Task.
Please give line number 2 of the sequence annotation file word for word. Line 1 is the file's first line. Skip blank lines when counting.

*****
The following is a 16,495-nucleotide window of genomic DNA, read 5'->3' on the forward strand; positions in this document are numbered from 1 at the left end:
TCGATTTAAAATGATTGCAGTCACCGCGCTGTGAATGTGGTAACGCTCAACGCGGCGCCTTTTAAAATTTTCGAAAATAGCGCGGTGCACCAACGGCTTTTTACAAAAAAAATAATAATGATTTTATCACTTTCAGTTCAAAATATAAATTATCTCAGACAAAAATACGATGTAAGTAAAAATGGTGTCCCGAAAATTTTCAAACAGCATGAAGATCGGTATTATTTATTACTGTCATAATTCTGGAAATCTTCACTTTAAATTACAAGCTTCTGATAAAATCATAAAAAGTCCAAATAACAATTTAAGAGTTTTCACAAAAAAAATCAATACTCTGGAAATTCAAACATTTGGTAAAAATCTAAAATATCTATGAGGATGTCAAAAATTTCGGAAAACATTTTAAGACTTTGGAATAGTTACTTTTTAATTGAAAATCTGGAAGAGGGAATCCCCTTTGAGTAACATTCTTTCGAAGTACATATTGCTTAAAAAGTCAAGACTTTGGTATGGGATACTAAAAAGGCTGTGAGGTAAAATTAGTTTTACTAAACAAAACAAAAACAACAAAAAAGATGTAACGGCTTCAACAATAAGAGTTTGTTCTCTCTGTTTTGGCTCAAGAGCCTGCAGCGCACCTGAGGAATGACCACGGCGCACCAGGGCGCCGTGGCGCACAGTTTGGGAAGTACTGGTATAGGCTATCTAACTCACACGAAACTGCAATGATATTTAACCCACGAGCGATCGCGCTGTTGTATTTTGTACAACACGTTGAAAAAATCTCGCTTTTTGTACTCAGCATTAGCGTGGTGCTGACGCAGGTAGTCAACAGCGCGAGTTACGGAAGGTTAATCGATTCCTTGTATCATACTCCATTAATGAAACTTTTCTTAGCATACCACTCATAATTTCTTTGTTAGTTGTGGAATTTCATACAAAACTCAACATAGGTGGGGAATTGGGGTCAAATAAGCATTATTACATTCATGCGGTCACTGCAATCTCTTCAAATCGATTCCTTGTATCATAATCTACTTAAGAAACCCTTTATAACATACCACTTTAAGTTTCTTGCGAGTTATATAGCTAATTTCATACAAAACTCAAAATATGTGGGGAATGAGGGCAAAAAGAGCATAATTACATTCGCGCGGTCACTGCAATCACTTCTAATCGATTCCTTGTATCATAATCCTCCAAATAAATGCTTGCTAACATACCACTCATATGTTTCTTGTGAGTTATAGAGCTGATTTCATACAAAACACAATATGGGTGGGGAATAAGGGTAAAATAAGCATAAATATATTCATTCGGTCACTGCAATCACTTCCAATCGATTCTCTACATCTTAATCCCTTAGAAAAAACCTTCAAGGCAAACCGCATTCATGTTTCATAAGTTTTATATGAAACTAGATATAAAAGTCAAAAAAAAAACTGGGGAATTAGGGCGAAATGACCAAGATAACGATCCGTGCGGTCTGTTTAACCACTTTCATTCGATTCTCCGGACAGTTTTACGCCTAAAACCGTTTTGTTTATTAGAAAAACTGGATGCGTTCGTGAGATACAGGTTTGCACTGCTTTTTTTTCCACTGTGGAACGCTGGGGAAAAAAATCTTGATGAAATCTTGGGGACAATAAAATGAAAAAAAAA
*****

TCGATTTAAAATGATTGCAGTCACCGCGCTGTGAATGTGGTAACGCTCAACGCGGCGCCTTTTAAAATTTTCGAAAATAGCGCGGTGCACCAACGGCTTTTTACAAAAAAAATAATAATGATTTTATCACTTTCAGTTCAAAATATAAATTATCTCAGACAAAAATACGATGTAAGTAAAAATGGTGTCCCGAAAATTTTCAAACAGCATGAAGATCGGTATTATTTATTACTGTCATAATTCTGGAAATCTTCACTTTAAATTACAAGCTTCTGATAAAATCATAAAAAGTCCAAATAACAATTTAAGAGTTTTCACAAAAAAAATCAATACTCTGGAAATTCAAACATTTGGTAAAAATCTAAAATATCTATGAGGATGTCAAAAATTTCGGAAAACATTTTAAGACTTTGGAATAGTTACTTTTTAATTGAAAATCTGGAAGAGGGAATCCCCTTTGAGTAACATTCTTTCGAAGTACATATTGCTTAAAAAGTCAAGACTTTGGTATGGGATACTAAAAAGGCTGTGAGGTAAAATTAGTTTTACTAAACAAAACAAAAACAACAAAAAAGATGTAACGGCTTCAACAATAAGAGTTTGTTCTCTCTGTTTTGGCTCAAGAGCCTGCAGCGCACCTGAGGAATGACCACGGCGCACCAGGGCGCCGTGGCGCACAGTTTGGGAAGTACTGGTATAGGCTATCTAACTCACACGAAACTGCAATGATATTTAACCCACGAGCGATCGCGCTGTTGTATTTTGTACAACACGTTGAAAAAATCTCGCTTTTTGTACTCAGCATTAGCGTGGTGCTGACGCAGGTAGTCAACAGCGCGAGTTACGGAAGGTTAATCGATTCCTTGTATCATACTCCATTAATGAAACTTTTCTTAGCATACCACTCATAATTTCTTTGTTAGTTGTGGAATTTCATACAAAACTCAACATAGGTGGGGAATTGGGGTCAAATAAGCATTATTACATTCATGCGGTCACTGCAATCTCTTCAAATCGATTCCTTGTATCATAATCTACTTAAGAAACCCTTTATAACATACCACTTTAAGTTTCTTGCGAGTTATATAGCTAATTTCATACAAAACTCAAAATATGTGGGGAATGAGGGCAAAAAGAGCATAATTACATTCGCGCGGTCACTGCAATCACTTCTAATCGATTCCTTGTATCATAATCCTCCAAATAAATGCTTGCTAACATACCACTCATATGTTTCTTGTGAGTTATAGAGCTGATTTCATACAAAACACAATATGGGTGGGGAATAAGGGTAAAATAAGCATAAATATATTCATTCGGTCACTGCAATCACTTCCAATCGATTCTCTACATCTTAATCCCTTAGAAAAAACCTTCAAGGCAAACCGCATTCATGTTTCATAAGTTTTATATGAAACTAGATATAAAAGTCAAAAAAAAAACTGGGGAATTAGGGCGAAATGACCAAGATAACGATCCGTGCGGTCTGTTTAACCACTTTCATTCGATTCTCCGGACAGTTTTACGCCTAAAACCGTTTTGTTTATTAGAAAAACTGGATGCGTTCGTGAGATACAGGTTTGCACTGCTTTTTTTTCCACTGTGGAACGCTGGGGAAAAAAATCTTGATGAAATCTTGGGGACAATAAAATGAAAAAAAAA